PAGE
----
Democracy IRL
Exploring China's Lockdowns, Protests, and the Communist Party, with Peidong Sun

Democracy IRL

Play Episode Play 48 sec Highlight Listen Later Dec 7, 2022 44:34


Peidong Sun is a Distinguished Associate Professor of Arts and Science in China and Asia-Pacific Studies in the History Department at Cornell University. Previously, she was a professor at Fudan University in Shanghai and has written extensively on social issues in China. Professor Sun joins Francis Fukuyama to discuss the protests that have taken place across many cities in China over the past several weeks. Prompted by anger over the country's prolonged COVID lockdowns, these protests have also questioned the legitimacy of the Communist Party regime.

Know Your Enemy
TEASER: More Mail, More Bag

Know Your Enemy

Play Episode Listen Later Dec 7, 2022 2:55


Subscribe to Know Your Enemy on Patreon to listen to this bonus episode, and all of our bonus content: https://www.patreon.com/knowyourenemyMatt and Sam pick up where they left off in their recent mailbag episode and keep answering listener questions. Topics include: KYE merchandise, the existence of Hell, Francis Fukuyama, Mormonism, gun violence, and more. Sources:David Bentley Hart, That All Shall Be Saved (Yale University Press, 2019)John G. Turner, Brigham Young: Pioneer Prophet (Harvard University Press, 2012)Francis Fukuyama, "Still the End of History," Atlantic, October 17, 2022Francis Fukuyama, The End of History and the Last Man (Free Press, 1992)W.H. Auden, "In Memory of Sigmund Freud" (1940)Christopher Isherwood, Christopher and His Kind (Farrar, Straus & Giroux, 1976)Sohrab Ahmari, "Urban Jeremiah: Mike Davis, 1946-2022," Compact, October 26, 2022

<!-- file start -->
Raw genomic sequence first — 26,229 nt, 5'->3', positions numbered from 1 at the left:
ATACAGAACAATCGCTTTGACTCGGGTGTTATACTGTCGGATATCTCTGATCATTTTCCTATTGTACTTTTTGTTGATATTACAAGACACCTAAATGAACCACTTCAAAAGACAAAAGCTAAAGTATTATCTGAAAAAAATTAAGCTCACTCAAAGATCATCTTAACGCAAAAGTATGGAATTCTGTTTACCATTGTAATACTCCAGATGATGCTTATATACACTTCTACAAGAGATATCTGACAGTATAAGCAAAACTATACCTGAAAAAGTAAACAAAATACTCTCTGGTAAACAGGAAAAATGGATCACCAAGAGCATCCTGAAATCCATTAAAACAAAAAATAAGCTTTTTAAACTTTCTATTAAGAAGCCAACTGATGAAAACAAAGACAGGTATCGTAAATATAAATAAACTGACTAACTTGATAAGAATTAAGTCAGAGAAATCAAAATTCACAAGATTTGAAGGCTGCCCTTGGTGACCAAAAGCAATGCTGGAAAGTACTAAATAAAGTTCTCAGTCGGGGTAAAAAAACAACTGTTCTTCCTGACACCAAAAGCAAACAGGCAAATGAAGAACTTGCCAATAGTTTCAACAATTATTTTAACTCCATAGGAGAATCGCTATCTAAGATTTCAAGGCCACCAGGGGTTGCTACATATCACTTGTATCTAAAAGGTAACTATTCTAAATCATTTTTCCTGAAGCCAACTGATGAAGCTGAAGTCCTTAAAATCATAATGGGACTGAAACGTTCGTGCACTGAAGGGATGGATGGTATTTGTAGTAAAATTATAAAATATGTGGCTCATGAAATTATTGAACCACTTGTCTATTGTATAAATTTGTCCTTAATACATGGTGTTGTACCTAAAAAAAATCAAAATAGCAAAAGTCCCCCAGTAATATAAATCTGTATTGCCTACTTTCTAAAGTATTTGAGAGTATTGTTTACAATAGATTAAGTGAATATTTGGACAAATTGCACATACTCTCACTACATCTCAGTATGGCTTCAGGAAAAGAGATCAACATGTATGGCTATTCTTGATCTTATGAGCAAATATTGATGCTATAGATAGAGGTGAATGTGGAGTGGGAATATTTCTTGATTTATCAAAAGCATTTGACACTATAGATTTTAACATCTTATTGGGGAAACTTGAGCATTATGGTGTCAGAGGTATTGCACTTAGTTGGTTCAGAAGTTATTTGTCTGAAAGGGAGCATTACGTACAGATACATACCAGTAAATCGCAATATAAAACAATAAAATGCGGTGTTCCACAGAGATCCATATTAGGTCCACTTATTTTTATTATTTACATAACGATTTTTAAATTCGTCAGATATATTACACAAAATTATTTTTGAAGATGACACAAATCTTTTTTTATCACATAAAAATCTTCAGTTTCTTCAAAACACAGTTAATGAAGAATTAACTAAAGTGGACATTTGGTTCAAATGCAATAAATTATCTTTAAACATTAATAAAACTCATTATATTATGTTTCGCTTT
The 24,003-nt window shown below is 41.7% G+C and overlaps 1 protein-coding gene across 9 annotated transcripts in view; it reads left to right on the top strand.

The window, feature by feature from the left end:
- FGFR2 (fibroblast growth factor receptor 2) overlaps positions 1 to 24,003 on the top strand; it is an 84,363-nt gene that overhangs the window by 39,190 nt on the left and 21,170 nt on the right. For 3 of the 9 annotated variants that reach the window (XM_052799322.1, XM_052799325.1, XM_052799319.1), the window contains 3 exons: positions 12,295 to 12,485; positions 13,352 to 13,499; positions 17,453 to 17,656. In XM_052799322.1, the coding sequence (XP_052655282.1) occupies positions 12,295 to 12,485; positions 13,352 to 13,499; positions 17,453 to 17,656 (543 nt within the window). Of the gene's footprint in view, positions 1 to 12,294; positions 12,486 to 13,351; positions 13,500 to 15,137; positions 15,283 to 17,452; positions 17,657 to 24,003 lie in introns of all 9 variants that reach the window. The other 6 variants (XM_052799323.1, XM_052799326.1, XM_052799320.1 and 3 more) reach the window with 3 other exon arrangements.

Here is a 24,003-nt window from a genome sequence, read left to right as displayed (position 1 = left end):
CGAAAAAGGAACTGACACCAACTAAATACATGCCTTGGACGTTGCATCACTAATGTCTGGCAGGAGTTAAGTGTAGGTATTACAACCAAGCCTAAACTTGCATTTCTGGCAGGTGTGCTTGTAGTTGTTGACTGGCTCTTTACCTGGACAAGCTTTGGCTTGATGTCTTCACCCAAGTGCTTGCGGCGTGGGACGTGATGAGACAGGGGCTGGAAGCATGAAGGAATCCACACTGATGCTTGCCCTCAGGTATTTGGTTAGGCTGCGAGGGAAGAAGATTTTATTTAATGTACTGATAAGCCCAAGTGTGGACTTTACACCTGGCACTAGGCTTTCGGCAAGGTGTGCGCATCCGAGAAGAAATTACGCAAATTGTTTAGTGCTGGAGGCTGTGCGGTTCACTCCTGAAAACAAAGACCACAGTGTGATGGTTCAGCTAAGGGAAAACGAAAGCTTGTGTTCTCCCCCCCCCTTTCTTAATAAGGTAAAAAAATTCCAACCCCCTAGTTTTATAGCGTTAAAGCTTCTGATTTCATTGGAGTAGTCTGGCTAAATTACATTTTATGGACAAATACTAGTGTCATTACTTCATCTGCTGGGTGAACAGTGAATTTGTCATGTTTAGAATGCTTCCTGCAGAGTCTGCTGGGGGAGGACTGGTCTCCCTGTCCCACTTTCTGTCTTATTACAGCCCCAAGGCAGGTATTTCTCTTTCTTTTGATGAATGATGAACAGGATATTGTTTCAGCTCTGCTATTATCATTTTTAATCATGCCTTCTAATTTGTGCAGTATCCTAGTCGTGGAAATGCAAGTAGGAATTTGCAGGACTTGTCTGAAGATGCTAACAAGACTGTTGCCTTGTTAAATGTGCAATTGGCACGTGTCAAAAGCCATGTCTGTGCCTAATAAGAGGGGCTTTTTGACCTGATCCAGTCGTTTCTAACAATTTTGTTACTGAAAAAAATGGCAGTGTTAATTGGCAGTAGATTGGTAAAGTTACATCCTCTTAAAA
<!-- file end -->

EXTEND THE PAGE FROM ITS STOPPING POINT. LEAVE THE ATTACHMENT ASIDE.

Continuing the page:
Macro Musings with David Beckworth
Noah Smith on the Future of the Chinese Economy and the Climate of Social Change in the US

Macro Musings with David Beckworth

Play Episode Listen Later Dec 5, 2022 48:16


Noah Smith is a former columnist for Bloomberg and is now a popular writer at his own Noahpinion Substack. Noah is also a returning guest to the podcast, and rejoins Macro Musings for a wide ranging discussion on some of the recent issues he's been covering on his Substack, including China, social change in the US, recent macro developments, and much more. Noah and David also discuss the façade of Xi Jinping's leadership, the elite overproduction hypothesis, how Fukuyama's *End of History* thesis can be applied today, and more.   Transcript for the episode can be found here.   Noah's Substack: Noahpinion Noah's Bloomberg archive Noah's Twitter: @Noahpinion   David's Twitter: @DavidBeckworth Follow us on Twitter: @Macro_Musings Click here for the latest Macro Musings episodes sent straight to your inbox!   Related Links:   *The Elite Overproduction Hypothesis* by Noah Smith   *Danger Zone: The Coming Conflict with China* by Hal Brands and Michael Beckley   *Book Review: “Danger Zone”* by Noah Smith   *Is China Heading Toward Another Tiananmen Square Moment?* by Lili Pike and Tom Nagorski